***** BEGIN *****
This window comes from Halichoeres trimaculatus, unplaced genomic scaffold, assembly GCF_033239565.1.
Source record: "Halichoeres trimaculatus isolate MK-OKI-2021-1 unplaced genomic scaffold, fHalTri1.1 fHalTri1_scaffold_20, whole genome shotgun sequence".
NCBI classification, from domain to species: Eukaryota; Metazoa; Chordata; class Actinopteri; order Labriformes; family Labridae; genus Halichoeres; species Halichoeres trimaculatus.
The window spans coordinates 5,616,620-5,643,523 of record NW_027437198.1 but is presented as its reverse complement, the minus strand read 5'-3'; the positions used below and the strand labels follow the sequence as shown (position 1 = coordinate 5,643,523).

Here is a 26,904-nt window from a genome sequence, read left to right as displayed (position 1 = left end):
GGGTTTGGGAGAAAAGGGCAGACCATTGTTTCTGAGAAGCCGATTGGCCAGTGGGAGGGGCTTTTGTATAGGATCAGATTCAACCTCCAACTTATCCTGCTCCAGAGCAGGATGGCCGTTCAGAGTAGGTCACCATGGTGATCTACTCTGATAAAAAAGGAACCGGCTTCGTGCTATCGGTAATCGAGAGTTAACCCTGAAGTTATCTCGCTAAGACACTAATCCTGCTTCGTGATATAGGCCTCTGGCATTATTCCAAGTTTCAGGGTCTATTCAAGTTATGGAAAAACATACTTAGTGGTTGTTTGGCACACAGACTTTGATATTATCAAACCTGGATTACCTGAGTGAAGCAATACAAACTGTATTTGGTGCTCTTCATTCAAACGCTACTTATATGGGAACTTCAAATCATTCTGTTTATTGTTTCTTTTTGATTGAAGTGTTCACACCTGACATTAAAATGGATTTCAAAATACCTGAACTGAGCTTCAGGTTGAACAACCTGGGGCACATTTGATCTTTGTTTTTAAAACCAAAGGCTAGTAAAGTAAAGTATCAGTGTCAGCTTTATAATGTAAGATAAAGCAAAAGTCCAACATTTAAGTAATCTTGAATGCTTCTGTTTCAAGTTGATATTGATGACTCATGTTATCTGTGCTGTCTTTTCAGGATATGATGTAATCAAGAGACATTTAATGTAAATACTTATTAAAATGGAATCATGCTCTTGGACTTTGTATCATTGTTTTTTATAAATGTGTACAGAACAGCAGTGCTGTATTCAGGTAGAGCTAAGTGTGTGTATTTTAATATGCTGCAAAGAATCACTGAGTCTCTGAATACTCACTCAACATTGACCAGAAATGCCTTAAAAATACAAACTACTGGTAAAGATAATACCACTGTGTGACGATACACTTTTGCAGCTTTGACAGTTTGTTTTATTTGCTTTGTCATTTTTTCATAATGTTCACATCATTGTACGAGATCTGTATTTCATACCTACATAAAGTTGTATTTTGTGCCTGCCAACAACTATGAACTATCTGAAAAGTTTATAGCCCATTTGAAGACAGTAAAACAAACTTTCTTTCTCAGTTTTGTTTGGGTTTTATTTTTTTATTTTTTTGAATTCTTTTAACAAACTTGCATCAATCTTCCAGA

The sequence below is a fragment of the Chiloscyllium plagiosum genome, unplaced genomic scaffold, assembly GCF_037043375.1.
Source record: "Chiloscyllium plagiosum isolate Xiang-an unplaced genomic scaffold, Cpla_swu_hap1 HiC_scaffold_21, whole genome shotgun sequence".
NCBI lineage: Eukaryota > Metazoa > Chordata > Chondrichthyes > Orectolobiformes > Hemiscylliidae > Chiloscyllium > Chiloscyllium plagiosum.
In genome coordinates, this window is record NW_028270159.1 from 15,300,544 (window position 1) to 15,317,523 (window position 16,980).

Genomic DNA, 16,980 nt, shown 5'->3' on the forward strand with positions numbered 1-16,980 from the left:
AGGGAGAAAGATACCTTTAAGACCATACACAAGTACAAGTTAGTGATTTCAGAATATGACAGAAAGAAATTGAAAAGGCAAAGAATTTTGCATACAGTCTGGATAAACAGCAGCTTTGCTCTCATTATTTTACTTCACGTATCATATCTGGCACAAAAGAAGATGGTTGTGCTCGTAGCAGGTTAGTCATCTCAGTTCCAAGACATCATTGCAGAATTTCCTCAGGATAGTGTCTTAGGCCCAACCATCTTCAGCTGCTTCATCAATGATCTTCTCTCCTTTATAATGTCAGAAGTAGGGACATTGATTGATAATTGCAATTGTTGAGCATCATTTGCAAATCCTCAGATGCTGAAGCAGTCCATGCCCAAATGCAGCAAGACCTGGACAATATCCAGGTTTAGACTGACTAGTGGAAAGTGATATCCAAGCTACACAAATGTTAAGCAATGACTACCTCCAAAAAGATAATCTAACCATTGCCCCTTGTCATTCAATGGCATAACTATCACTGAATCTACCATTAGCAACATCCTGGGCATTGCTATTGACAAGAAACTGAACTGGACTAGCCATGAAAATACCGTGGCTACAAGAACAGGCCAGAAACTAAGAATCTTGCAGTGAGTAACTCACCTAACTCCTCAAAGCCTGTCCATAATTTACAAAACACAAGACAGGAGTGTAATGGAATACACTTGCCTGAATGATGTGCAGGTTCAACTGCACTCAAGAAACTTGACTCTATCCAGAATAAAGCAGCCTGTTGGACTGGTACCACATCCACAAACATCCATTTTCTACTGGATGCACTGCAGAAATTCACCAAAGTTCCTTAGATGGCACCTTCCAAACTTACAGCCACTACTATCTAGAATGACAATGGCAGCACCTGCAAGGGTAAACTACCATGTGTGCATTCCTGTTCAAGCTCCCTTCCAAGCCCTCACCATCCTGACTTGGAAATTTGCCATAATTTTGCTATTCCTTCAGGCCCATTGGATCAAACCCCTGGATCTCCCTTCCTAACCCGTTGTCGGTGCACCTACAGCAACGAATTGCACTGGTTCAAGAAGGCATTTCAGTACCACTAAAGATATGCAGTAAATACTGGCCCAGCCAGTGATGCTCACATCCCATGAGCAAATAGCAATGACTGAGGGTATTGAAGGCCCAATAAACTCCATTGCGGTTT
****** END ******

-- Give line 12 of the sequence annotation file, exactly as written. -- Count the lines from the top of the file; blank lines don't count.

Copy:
AGGGAGAAAGATACCTTTAAGACCATACACAAGTACAAGTTAGTGATTTCAGAATATGACAGAAAGAAATTGAAAAGGCAAAGAATTTTGCATACAGTCTGGATAAACAGCAGCTTTGCTCTCATTATTTTACTTCACGTATCATATCTGGCACAAAAGAAGATGGTTGTGCTCGTAGCAGGTTAGTCATCTCAGTTCCAAGACATCATTGCAGAATTTCCTCAGGATAGTGTCTTAGGCCCAACCATCTTCAGCTGCTTCATCAATGATCTTCTCTCCTTTATAATGTCAGAAGTAGGGACATTGATTGATAATTGCAATTGTTGAGCATCATTTGCAAATCCTCAGATGCTGAAGCAGTCCATGCCCAAATGCAGCAAGACCTGGACAATATCCAGGTTTAGACTGACTAGTGGAAAGTGATATCCAAGCTACACAAATGTTAAGCAATGACTACCTCCAAAAAGATAATCTAACCATTGCCCCTTGTCATTCAATGGCATAACTATCACTGAATCTACCATTAGCAACATCCTGGGCATTGCTATTGACAAGAAACTGAACTGGACTAGCCATGAAAATACCGTGGCTACAAGAACAGGCCAGAAACTAAGAATCTTGCAGTGAGTAACTCACCTAACTCCTCAAAGCCTGTCCATAATTTACAAAACACAAGACAGGAGTGTAATGGAATACACTTGCCTGAATGATGTGCAGGTTCAACTGCACTCAAGAAACTTGACTCTATCCAGAATAAAGCAGCCTGTTGGACTGGTACCACATCCACAAACATCCATTTTCTACTGGATGCACTGCAGAAATTCACCAAAGTTCCTTAGATGGCACCTTCCAAACTTACAGCCACTACTATCTAGAATGACAATGGCAGCACCTGCAAGGGTAAACTACCATGTGTGCATTCCTGTTCAAGCTCCCTTCCAAGCCCTCACCATCCTGACTTGGAAATTTGCCATAATTTTGCTATTCCTTCAGGCCCATTGGATCAAACCCCTGGATCTCCCTTCCTAACCCGTTGTCGGTGCACCTACAGCAACGAATTGCACTGGTTCAAGAAGGCATTTCAGTACCACTAAAGATATGCAGTAAATACTGGCCCAGCCAGTGATGCTCACATCCCATGAGCAAATAGCAATGACTGAGGGTATTGAAGGCCCAATAAACTCCATTGCGGTTT